I admit… I am a big fan of tech. The clue’s in the title.
The developer inside me relishes using the latest frameworks, refactoring existing code to use best practice design patterns, and creating systems that automate and facilitate. There’s a big part of me that wants to use cutting edge technology to deliver an innovative solution to a business problem, even (or especially) when the business doesn’t know it needs solving.
But there’s another part of me that knows that this sort of pure tech-led process only really works in a world where there are no such things as budgets, time constraints, and legacy code.
In the real world it makes sense to build a system used tried and tested methods and deliver a solid solution that does the job without metaphorical bells-and-whistles.
You see, tech for tech’s sake can be dangerous. Tech is a tool and a means to an end but, more and more, we seem to see it as a goal in-and-of-itself. We celebrate tech and digital without focussing on the end goals. Left to our own devices we can often over-engineer things and produce bloated and often unwieldy solutions.
Here are three key questions to consider when scoping out a project.
Do you really need it?
During a short scoping session with one of our clients we say there while they mapped out a bewildering array of applications, libraries and processes they had in mind for their business. They had already decided on an array of systems that would support their product and let them scale.
I stopped them half-way through their presentation and asked them why. After all, their core idea wasn’t particularly complex. It wasn’t even tech related. Sure, there were parts of it that could be facilitated by a good technical build, but they had no investment and this stage and the validation process they were embarking on really just needed a few people to subscribe and the product could be monetised without an array of overly complicated solutions.
So the first question you should ask yourself is do you really need the tech? We live in a world where tech is everywhere and we often assume that we’ll have some sort of app, system, or online store to be a success.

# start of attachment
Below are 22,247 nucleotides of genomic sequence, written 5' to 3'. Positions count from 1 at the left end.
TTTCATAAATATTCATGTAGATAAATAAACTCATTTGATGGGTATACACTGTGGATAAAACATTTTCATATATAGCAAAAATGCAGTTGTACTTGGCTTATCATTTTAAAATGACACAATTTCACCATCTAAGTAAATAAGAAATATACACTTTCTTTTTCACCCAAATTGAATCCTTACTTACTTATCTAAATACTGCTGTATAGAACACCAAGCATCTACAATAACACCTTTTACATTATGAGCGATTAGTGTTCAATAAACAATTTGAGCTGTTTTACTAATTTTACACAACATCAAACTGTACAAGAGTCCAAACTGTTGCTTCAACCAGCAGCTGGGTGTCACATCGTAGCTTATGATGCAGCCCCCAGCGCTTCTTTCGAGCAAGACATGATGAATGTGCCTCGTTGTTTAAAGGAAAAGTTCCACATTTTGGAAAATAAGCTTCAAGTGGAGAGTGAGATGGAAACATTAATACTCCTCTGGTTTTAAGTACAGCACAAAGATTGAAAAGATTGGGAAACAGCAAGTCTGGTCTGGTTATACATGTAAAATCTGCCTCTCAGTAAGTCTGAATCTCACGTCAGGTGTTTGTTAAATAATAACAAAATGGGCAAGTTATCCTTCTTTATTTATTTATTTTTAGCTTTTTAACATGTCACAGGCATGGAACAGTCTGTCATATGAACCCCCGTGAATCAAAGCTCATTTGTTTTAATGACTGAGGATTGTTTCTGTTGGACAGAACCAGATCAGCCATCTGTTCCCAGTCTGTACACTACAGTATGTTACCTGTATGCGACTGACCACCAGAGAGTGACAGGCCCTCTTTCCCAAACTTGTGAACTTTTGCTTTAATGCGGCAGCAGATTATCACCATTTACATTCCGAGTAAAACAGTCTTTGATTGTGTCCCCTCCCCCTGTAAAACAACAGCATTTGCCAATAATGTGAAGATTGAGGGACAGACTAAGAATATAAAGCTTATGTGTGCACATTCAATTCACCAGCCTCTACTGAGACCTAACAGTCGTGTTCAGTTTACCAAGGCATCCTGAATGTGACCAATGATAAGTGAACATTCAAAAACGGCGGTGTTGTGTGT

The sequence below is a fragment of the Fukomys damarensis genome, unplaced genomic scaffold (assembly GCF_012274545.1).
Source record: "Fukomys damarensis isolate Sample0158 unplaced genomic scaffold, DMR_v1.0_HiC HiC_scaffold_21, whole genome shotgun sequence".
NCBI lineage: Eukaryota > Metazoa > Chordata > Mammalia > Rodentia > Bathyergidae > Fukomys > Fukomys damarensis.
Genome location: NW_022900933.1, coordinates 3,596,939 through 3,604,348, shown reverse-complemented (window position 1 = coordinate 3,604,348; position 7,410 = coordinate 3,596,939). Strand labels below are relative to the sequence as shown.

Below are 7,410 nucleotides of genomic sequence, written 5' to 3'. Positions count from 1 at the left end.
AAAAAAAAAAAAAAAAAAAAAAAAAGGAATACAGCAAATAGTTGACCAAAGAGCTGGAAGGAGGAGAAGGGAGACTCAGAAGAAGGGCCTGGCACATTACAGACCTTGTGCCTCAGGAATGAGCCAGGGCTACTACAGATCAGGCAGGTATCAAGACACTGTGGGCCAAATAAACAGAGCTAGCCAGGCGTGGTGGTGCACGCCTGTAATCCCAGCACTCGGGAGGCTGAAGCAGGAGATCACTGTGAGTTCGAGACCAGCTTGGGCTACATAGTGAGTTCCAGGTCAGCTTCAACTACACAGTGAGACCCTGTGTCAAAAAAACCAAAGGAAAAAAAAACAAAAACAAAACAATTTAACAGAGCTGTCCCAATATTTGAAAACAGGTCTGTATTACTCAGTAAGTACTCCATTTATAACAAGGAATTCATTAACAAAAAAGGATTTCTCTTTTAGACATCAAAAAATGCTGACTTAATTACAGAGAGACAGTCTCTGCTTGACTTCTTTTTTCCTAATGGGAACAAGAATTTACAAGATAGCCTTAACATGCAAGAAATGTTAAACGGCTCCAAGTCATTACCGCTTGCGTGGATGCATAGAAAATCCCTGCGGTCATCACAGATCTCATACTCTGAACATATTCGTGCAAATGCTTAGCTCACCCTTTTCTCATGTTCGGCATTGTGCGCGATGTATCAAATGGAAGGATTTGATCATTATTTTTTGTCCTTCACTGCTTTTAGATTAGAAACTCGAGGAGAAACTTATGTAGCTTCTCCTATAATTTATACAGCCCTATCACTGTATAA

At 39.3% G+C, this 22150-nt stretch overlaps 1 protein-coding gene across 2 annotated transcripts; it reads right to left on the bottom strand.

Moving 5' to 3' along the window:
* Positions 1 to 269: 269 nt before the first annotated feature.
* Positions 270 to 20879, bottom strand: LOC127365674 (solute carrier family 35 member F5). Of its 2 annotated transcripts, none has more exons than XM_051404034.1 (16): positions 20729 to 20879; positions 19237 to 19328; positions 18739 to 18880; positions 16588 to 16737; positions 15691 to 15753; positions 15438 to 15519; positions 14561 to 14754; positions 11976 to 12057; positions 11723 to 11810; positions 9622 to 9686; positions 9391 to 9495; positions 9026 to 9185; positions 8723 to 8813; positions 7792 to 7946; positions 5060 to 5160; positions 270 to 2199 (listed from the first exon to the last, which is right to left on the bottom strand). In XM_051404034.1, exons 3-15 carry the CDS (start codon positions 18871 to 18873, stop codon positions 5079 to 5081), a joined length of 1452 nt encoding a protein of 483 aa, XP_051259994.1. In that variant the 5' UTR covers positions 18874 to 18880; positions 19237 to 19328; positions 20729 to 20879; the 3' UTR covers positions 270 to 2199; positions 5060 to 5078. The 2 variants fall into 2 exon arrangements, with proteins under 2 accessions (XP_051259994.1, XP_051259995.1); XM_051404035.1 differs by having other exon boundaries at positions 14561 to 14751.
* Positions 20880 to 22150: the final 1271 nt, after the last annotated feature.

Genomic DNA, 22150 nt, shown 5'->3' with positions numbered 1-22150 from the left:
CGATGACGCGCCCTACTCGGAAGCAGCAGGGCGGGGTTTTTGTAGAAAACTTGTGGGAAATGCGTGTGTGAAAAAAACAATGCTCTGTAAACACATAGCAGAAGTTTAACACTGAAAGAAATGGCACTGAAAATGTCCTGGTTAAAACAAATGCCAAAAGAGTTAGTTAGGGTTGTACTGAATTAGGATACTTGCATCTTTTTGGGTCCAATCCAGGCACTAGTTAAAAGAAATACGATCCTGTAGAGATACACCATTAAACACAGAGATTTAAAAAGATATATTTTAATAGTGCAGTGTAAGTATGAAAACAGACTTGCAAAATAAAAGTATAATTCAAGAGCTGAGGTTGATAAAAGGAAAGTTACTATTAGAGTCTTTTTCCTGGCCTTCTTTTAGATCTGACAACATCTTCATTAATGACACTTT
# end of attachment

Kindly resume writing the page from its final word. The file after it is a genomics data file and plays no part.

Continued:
But do you really need tech to get your product up and running? Could you benefit from doing a little more leg-work to begin with before investing in the development that would allow you to scale?
Do you have the budget?
It is really important to set a budget for your project.
Now this may sound like a super obvious thing to say, but for many internal development projects this gets overlooked.
Set your goals for the project and then decide on a budget. Communicate this budget to your team. Workshop the solution with the architects and developers and make sure everyone understands what’s involved in meeting these goals – what sort of existing systems are in place you may need to work with (or around), what the load is likely to be, what would be the ideal tech stack, the expertise of your development team, and any potential issues or blocks to the process.
If it turns out that the goals aren’t achievable within this budget, either increase the budget or adjust the goals. Either way, at the end you should have architected a realistic solution.
If you don’t make sure everyone understands and accepts the budget and the goals of the project then there are two likely scenarios – your development team works long hours to deliver something that could have taken half the time if they’d really understood what you were trying to achieve OR the project overruns (and overspends) and might even fail completely.
Can you maintain it?
Having the perfect system developed using the latest languages within optimised frameworks is really only half the battle. Even the best system quickly becomes worthless if you don’t have the ability to update and maintain it in the short of long term.
So when you’ve decided on a technical solution to a project make sure you’ve got the team in place to support it in the future. Be confident that the code is easy to update and maintain. Make sure you’ve used frameworks, languages, and solutions that are supported by a community and are widely considered to be industry standards.
If you do this then if the worst happens and your development offices are hit by a meteor (happened to me once) then you can take some solace in the fact that you should be able to find other developers who can manage and support your platform.
What we do
Here at Fablr we have a detailed scoping process which aims to understand the requirements of a project before we get anywhere close to suggesting a technical solution. We make sure we understand what existing systems are in place, as well as the budget and organisational constraints and requirements connected with the project.
But we’re always learning and growing as a company – development new business analysis tools, learning about scalable technologies, expanding our knowledge of existing frameworks, and working with other organisations to refine our toolset.